This is a play that’s highlights the human need to either adapt or rebel in order to survive. Director Hannah Hauer-King skillfully ensures that this is a story that’s remains humane rather than preachy. There is warmth and wit and generosity of spirit alongside the complexity of orthodox beliefs. Perhaps influenced by the legal case of the bakery in Northern Ireland which became the most expensive cake in British legal history this is production which unflinchingly looks at the prejudices in our modern society. There are aspects of story in this production that risk becoming formulaic in an understandably genuine desire to tackle an important subject, however overall it is an engaging and absorbing piece of theatre that is definitely worth seeing.
HOME 27th – 30th March 2019
Images by Mihaela Bodlovic
ROYAL EXCHANGE THEATRE/CONTACT
Written by Inua Ellams
Directed by Bijan Sheibani
Ropes of light like tresses of a weave overlap and knot into bunches as they encircle the gallery of the Royal Exchange – the result is a kind of messy beauty that intrigues. Untangle it and it might be neat and tidy but somehow less than it was before. Such are the tales from 6 barber shops ranging from Peckham in London to Lagos, Johannesburg and Kampala. Writer Inua Ellams understands the value of the barbers’ chair as a confessional and uses it to chronicle the communality of black male global experiences. In a trip that criss- crosses timezones and cultures Ellams takes a razor sharp look at mental health stigma and the struggle with identity, racism and integration.
Barber Shop Chronicles is a riotous, colourful affair full of life and bristling with energy. There is music, singing, dancing, universally familiar bar room jokes, and there are haircuts to fit births, deaths marriages and job interviews. Every shop has the obligatory chair and mirror in which to relax and contemplate your inner world and your outer appearance. Every shop has men chatting about football and their favourite team, reminiscences about countries left behind or expectations about those to be visited. Politics and politicians are scrutinised and families are spoken of with affection or with hurt and frustration. The brilliance of this beautifully constructed drama is the little stories told and the small kindnesses demonstrated that are always present in every shop in every city.
At the heart of this work is the need for communication and the sharing of experiences. It is a basic human requirement for good mental health. Sadly statistics suggest that in Britain black men are 17 more times likely than their white equivalents to be diagnosed with a serious mental illness and young black men are six times more likely to be sectioned. At one point a young man questions how to appear as a strong black man while acknowledging the absence of his own father since he was six. Emmanuel, his barber quietly reflects on the core of this dilemma as he speaks of men living outside our countries often failed by our fathers and our politicians. In understanding the value of vulnerability when letting someone touch you with a razor Ellams approaches his characters like a barber, from “a place of delicacy, of gentleness, of absolute trust.” The result is a perfectly pitched script that speaks a language as universally valuable as the Nigerian Pidgin that cuts through any need to go through English to understand each other.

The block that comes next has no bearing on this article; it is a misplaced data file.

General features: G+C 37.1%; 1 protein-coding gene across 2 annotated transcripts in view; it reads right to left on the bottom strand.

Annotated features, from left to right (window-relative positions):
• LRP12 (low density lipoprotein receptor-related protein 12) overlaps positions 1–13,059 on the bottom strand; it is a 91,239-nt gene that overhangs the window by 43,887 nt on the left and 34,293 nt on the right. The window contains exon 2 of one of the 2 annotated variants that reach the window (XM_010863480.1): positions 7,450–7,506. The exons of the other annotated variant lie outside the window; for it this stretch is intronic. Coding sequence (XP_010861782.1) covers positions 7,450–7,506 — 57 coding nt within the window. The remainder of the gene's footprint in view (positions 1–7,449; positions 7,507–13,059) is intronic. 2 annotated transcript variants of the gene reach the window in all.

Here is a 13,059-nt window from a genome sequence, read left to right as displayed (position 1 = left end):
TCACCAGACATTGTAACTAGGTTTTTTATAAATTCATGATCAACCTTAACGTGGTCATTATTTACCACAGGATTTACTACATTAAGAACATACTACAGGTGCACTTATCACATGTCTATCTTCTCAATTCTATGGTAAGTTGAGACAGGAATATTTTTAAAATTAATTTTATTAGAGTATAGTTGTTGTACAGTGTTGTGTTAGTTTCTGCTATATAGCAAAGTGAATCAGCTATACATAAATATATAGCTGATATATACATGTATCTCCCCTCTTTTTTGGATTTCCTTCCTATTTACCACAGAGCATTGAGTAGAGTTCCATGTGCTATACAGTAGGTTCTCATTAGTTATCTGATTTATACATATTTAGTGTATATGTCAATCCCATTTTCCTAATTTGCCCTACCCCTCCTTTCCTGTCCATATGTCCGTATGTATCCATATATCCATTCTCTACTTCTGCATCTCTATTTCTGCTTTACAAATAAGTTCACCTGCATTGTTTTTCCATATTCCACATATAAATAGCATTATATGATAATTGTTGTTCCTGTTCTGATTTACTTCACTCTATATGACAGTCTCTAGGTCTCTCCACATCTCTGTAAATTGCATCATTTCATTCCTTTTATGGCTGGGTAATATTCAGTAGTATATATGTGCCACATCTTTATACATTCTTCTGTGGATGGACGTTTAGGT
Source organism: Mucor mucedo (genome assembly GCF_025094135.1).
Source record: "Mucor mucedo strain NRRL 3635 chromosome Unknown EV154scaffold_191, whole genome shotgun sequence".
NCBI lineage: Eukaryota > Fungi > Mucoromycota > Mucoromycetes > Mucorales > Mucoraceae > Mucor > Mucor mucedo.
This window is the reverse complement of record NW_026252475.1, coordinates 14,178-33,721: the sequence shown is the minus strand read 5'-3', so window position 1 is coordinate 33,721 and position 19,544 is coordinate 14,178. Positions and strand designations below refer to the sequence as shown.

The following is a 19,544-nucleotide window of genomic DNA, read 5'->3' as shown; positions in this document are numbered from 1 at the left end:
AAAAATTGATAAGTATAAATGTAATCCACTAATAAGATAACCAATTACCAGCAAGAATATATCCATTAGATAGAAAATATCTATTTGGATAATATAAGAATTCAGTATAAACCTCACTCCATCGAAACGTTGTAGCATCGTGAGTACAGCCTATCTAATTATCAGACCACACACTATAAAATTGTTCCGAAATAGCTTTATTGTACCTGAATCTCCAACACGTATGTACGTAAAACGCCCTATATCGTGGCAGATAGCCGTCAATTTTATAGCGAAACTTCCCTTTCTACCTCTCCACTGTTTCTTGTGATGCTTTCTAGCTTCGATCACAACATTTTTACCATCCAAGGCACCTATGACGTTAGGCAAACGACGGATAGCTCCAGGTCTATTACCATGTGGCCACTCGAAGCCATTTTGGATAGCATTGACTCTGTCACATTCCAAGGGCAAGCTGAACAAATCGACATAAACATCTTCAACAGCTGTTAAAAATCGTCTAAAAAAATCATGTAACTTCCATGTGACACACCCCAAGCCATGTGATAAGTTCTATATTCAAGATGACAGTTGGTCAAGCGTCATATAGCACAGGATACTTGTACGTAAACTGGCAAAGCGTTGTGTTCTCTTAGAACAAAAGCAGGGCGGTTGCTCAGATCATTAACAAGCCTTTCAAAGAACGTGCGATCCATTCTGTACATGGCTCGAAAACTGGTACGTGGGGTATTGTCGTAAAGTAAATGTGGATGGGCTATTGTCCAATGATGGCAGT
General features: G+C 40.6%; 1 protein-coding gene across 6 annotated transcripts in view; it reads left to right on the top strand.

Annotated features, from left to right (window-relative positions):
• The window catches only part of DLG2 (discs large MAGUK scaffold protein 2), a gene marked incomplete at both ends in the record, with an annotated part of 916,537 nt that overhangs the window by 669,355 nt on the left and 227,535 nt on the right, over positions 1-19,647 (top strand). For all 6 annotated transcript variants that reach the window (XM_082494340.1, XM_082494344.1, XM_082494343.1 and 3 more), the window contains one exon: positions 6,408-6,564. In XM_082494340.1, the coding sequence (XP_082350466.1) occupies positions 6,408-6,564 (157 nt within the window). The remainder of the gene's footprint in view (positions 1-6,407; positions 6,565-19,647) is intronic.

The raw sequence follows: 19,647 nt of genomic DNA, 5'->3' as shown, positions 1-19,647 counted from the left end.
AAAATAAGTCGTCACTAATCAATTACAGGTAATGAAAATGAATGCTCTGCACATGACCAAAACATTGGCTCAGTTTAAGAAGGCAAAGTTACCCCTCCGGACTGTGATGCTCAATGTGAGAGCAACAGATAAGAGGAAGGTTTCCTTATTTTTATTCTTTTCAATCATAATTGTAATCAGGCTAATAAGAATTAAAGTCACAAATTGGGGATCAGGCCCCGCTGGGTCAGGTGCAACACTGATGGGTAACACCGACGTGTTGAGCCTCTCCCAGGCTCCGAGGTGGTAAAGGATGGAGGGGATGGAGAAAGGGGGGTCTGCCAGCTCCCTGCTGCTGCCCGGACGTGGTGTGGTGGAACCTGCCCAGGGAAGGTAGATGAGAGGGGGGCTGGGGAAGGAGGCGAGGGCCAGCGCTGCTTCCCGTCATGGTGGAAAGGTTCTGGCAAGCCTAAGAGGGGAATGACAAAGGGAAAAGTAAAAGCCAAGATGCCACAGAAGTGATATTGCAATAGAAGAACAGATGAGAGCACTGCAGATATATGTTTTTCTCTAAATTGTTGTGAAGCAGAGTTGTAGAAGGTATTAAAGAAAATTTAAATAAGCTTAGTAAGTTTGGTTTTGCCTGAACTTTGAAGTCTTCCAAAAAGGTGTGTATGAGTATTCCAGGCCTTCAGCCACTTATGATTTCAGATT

Royal Exchange Theatre and CONTACT
Co-produced by Fuel, the National Theatre and Leeds Playhouse
Royal Exchange Theatre 7th – 23rd March 2019
Images by Marc Brenner
Bolton Library Theatre
Written by Arthur Miller
Directed by David Thacker
This production of The Last Yankee feels like a particularly special opportunity to see a play by iconic American director Arthur Miller. Staged in a newly developed and very intimate theatre space, this is a chance to see Miller’s work directed by the man who has directed more of his plays than anyone else. David Thacker knew Miller personally and directed the 1993 British première of The Last Yankee as his last production at The Young Vic.
The play looks at how two men and their clinically depressed wives respond to time spent in a psychiatric hospital. The central theme is one of disappointment and how that can corrode our sense of self and our relationships with others. Miller himself had experience of being husband to a woman vulnerable to depressive episodes during his marriage to Marilyn Monroe. The play also uses much of Miller’s absorption with how the past informs the present.
The first act is a slow burn of social awkwardness and tentative male bonding as the very different husbands try to make sense of mental illness. Frick, a successful businessman and Hamilton, a carpenter descended from a founding father of American democracy find nothing that unites their wives. Rich/Poor. Kids/No kids. Lost optimism/Swedish lack of optimism. These men are lost without a premise to explain why their wives are psychiatric patients. Patrick Poletti as Frick and David Ricardo-Pearce as Hamilton are utterly convincing as two very different men both broken in their own ways by their attempts to cope with their wives’ mental illness.